Carefully listen to technical traders on CNBC. They tell you every day! They repeatedly talk about support, resistance, channels, momentum, prior highs and lows, and trend lines. You rarely ever hear anyone mention a candle pattern or an indicator.
They also talk about whether a trend is strong, or if the market is in a trading range. In addition, they mention higher highs and higher lows in a bull trend, and lower highs and lower lows in a bear trend. Also, they assess buying and selling pressure, probability, risk, and reward. Finally, they often talk about trade management, like where to put stops and when to take profits.
Examples of Support and Resistance
Traders are always thinking in terms of support and resistance. This means that as soon as they see two reversals, they draw a line and then watch what the market does when it tests the line again. They also see if the market reverses down when it tests a prior high, as it did here.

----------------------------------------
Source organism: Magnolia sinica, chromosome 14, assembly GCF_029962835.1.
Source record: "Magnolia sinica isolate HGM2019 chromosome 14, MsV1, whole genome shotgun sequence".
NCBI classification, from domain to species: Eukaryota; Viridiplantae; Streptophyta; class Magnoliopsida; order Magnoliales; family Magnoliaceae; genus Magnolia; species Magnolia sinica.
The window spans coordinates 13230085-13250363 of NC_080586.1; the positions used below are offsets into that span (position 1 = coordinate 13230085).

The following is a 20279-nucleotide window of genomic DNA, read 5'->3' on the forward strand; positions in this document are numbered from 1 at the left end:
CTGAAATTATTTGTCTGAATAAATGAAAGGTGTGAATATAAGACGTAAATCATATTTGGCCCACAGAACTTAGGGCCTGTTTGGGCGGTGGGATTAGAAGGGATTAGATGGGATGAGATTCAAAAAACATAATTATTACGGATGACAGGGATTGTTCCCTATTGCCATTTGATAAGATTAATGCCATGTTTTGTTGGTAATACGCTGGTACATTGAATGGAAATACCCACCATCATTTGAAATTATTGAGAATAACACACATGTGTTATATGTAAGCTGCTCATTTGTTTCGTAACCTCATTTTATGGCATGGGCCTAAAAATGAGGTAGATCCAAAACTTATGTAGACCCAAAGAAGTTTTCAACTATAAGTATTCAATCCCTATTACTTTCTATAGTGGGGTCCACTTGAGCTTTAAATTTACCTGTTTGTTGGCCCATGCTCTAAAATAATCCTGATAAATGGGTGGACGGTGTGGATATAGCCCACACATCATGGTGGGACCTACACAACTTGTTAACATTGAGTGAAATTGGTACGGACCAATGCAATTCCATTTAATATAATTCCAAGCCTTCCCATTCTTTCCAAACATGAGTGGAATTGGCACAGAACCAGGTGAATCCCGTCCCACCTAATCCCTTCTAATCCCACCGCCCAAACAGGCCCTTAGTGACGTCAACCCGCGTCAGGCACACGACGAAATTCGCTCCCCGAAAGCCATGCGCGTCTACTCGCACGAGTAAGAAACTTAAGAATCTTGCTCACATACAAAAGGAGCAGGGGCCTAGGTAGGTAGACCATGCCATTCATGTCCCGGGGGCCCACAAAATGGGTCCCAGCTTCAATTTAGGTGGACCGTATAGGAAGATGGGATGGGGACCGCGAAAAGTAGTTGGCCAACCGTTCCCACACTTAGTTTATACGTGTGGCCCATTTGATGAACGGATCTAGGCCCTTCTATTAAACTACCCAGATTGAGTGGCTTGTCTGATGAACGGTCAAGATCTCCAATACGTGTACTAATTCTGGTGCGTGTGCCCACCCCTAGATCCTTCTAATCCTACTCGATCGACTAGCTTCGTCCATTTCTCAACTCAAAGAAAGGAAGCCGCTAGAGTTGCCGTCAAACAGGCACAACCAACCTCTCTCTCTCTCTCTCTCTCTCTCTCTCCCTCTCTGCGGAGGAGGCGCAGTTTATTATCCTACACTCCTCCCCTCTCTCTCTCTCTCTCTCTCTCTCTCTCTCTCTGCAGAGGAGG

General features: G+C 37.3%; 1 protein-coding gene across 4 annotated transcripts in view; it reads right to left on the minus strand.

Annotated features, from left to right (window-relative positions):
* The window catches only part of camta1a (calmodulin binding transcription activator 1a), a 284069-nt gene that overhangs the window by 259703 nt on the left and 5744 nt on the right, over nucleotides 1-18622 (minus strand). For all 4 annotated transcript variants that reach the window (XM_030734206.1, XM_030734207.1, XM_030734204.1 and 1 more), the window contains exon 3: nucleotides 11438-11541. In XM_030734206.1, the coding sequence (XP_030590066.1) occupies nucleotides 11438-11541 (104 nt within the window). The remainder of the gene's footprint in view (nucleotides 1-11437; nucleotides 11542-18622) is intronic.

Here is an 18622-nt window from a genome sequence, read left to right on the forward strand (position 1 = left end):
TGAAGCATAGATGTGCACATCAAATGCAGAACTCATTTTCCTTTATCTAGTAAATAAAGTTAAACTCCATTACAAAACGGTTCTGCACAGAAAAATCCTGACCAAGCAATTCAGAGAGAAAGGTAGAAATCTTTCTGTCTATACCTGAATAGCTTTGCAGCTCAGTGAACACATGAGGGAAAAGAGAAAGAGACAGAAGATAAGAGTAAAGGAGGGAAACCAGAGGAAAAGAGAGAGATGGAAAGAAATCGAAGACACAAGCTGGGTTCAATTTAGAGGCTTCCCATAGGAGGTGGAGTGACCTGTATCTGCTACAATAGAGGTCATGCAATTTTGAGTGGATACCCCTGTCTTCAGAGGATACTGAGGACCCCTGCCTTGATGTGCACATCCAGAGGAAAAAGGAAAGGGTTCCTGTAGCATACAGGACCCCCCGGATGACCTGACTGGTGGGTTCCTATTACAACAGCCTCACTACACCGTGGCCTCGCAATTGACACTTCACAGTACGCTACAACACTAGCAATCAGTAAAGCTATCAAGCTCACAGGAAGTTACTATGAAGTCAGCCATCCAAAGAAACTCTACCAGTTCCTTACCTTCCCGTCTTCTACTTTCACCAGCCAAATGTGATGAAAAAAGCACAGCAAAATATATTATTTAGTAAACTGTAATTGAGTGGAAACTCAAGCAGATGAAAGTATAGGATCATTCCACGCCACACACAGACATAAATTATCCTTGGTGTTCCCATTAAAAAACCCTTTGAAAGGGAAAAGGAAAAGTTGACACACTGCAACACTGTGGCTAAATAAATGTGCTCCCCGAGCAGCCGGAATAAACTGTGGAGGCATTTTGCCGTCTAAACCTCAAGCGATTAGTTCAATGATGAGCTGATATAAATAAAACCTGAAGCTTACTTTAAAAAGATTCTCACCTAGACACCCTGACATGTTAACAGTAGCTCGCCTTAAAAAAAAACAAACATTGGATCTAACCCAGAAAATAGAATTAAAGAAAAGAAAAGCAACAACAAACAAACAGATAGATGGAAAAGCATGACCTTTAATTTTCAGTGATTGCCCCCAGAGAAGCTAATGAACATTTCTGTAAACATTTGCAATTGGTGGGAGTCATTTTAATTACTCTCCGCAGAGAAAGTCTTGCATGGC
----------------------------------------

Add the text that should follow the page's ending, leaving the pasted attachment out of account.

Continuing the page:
Bulls buy above a bull bar closing near its high when there is a reversal up from a double bottom or a wedge selloff. Bears sell below a bear bar closing near its low when there is a reversal down from a double top or a wedge rally.
Many traders do not think of this pattern as a double top bear flag, but it is common and reliable. Double tops and bottoms are rarely perfect, and often look very different from how they are usually described in books and websites.
Many traders often incorrectly refer to these charts as price charts, which is only half correct. They are two dimensional, which means that they have a second variable, which is time. These are price versus time charts, and time is often more important than price. If the market begins to have a series of trend bars in one direction, it is a sign that one side is winning and that a trend might soon become obvious.